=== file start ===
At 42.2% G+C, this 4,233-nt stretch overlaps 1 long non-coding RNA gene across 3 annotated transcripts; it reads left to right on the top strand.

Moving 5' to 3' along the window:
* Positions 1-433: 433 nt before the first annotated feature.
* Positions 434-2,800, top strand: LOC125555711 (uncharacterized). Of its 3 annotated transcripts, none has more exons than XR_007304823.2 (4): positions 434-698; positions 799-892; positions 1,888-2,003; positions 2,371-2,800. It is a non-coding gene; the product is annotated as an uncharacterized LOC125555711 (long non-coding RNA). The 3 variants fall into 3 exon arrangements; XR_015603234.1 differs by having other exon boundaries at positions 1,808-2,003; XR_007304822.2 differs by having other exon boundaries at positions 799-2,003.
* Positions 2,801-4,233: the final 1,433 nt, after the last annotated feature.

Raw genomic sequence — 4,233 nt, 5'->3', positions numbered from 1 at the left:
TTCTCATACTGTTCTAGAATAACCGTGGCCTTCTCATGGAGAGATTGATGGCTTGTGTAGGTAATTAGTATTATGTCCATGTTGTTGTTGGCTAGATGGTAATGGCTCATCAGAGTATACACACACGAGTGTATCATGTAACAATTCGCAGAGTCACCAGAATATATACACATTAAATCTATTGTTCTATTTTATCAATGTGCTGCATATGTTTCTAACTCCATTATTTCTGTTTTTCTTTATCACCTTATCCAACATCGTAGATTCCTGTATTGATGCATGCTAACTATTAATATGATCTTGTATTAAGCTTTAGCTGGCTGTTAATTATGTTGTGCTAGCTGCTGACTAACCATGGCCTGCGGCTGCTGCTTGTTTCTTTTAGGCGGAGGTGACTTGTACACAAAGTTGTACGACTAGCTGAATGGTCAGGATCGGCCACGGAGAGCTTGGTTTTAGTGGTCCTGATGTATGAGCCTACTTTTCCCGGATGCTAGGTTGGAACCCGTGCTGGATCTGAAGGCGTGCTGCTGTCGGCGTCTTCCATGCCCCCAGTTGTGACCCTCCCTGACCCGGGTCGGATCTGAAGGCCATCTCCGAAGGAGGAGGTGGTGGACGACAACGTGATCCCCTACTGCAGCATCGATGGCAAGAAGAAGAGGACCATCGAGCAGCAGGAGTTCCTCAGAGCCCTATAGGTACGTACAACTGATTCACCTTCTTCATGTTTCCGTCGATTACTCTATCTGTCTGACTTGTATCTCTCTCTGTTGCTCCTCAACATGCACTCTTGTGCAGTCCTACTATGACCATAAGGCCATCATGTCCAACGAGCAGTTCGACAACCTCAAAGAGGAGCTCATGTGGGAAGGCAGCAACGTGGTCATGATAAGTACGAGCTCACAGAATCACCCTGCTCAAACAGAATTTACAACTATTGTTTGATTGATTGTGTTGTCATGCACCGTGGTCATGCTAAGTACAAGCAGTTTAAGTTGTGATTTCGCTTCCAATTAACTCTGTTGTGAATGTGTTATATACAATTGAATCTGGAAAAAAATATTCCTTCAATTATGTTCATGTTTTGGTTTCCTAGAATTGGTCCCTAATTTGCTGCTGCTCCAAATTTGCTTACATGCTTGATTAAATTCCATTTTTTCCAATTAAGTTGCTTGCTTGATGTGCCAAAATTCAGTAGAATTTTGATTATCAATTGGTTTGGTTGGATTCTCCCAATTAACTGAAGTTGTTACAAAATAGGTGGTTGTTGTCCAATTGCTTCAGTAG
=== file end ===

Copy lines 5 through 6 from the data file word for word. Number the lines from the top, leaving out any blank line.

* Positions 2,801-4,233: the final 1,433 nt, after the last annotated feature.

Raw genomic sequence — 4,233 nt, 5'->3', positions numbered from 1 at the left: